Bulls

Schanowski: Johnson just ordinary Joe in playoffs

109905.jpg

Schanowski: Johnson just ordinary Joe in playoffs

Tuesday, May 11, 2010
4:27 PM

By Mark Schanowski
CSNChicago.com

So, do you still think Joe Johnson is worth a maximum contract when free agency opens on July 1st? Please post your comments in the section below, or send me an e-mail.

Sure, the Bulls need a shooter to go along with Derrick Rose, and a two guard who stands 6-7 would be a significant help on the defensive end. But if you watched any of the Atlanta-Orlando series, it's pretty obvious Joe Johnson isn't the kind of player who can carry a team.

Johnson averaged just 12.7 points a game in the four-game wipe-out, while shooting just under 30 percent from the field. Hardly the kind of performance that will command a five-year contract, starting at about 16.5 million dollars on the open market. He also ripped Atlanta fans after they booed him throughout a Game 3 blowout loss at Phillips Arena, saying he didn't care if they even showed up for the 4th game of the series. So, let's see........Johnson is not a leader, he comes up small in the biggest games, and he'll turn 29 next month. Not exactly the kind of guy you want to commit 95 million over the next five seasons. Word out of the Berto Center is that the Bulls came to that conclusion a long time ago. The front office likes Johnson's skill-set, but they're not prepared to make him a maximum contract offer. Unless he's prepared to take a much lower contract offer, Johnson won't be coming to the Bulls this summer.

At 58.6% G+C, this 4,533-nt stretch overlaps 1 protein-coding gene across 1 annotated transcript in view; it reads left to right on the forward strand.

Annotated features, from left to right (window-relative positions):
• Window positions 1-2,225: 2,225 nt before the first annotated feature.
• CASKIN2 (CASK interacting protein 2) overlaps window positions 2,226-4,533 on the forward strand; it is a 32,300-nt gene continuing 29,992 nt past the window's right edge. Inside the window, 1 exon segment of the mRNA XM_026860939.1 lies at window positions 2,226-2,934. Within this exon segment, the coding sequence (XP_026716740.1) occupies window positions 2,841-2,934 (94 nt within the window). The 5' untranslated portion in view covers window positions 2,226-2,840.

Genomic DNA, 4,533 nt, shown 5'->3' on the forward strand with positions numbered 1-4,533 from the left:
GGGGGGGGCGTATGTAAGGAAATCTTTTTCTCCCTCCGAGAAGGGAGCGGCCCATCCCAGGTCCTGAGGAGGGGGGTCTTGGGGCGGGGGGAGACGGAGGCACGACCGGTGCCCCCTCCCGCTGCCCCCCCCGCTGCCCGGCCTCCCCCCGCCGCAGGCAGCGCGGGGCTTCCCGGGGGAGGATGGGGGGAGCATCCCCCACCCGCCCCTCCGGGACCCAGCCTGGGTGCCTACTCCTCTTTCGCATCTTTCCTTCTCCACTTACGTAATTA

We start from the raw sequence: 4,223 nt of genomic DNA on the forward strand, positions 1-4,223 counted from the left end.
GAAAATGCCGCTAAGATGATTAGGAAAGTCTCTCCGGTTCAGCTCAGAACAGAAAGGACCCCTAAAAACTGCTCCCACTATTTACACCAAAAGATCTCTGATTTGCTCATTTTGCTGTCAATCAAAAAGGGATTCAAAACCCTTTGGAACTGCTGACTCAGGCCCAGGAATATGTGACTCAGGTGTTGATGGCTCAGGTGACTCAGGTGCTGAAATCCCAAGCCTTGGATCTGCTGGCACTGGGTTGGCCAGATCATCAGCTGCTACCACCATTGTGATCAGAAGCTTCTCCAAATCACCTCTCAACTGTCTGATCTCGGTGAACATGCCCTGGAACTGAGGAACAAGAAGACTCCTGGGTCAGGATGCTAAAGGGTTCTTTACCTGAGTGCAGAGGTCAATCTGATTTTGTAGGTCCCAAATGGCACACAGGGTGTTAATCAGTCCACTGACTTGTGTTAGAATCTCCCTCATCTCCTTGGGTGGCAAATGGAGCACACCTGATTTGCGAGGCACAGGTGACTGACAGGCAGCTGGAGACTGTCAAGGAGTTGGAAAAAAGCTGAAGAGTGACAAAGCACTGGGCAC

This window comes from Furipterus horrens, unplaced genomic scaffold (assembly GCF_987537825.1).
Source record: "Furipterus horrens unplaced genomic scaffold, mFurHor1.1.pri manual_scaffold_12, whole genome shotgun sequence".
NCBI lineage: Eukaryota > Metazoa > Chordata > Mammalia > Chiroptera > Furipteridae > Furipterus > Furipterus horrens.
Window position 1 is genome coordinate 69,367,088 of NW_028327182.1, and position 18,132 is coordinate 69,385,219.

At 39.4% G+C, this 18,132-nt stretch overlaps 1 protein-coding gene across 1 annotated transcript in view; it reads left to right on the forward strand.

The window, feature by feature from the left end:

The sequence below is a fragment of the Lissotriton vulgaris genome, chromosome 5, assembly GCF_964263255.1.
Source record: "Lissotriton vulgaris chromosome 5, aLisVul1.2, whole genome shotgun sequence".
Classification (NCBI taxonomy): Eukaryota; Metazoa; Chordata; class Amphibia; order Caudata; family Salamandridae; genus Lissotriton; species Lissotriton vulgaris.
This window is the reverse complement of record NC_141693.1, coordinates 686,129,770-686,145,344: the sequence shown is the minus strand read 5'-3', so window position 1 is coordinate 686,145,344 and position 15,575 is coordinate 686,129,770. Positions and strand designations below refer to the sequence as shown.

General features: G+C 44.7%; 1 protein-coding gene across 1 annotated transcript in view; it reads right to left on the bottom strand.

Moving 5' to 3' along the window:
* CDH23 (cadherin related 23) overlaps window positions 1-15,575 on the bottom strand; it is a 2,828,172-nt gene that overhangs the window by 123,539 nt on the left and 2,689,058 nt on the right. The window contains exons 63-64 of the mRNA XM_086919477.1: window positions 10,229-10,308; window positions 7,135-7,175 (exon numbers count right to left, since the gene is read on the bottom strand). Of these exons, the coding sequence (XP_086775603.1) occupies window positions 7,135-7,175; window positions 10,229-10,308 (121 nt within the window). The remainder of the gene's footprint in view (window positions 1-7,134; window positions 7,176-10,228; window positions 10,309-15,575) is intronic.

And, what about the other top prizes in this summer's free agent class. Dwyane Wade is involved in a nasty legal fight with his ex-wife over custody of the couple's two children. Wade's ex-wife is living in the Chicago area, where the couple first met during their high school days in Oak Lawn. It's pretty safe to assume Wade doesn't want to move back to Chicago, and be right in the middle of this legal mess. You can pretty much lock him in for a max contract extension with the Heat.

Chris Bosh will be the hardest free agent to acquire, because he plans to work with Toronto's front office on a sign-and-trade which will bring him the maximum six-year, 120 million package. That basically opens up every team in the league as a potential suitor for Bosh. And, since the Bulls aren't willing to include Rose or Joakim Noah in any trade with the Raptors, their chances of acquiring Bosh in a sign-and-trade deal are virtually nil, especially since some of the league's heavyweight teams like the Lakers, Mavericks and Spurs are likely to get in the bidding.

Amar'e Stoudemire figures to take a long look at signing an extension in Phoenix after the Suns' surprising run through the Western Conference playoffs. And, Utah's Carlos Boozer isn't really worth a maximum contract offer, even though he might get one from a desperate team like the Knicks or Nets.

Which leads us back to the best player on the planet, LeBron James. At this point in the free agent speculation, the Bulls might have a better chance at signing LeBron than they do with any of the other top players available. James genuinely respects the Bulls' talent, and knows the team has a tremendous upside with so many young players having already established themselves as quality players in the league. If I'm John Paxson, I take Rose and Noah with me for a road trip to Akron, and I camp out at LeBron's front door to make my pitch at 12:01 a.m. on July 1st. The way I look at it now, there's a 60 likelihood James signs a three-year extension in Cleveland, 20 that he comes to Chicago, and 10 chances he signs with the Knicks or Clippers. And, don't laugh about the Clippers. They have the money to make a max offer, and they have a young nucleus of talent that rivals the Bulls with Baron Davis, Chris Kaman, Eric Gordon and the number 1 pick in the 2009 draft, power forward Blake Griffin, who missed all of last season because of a knee injury.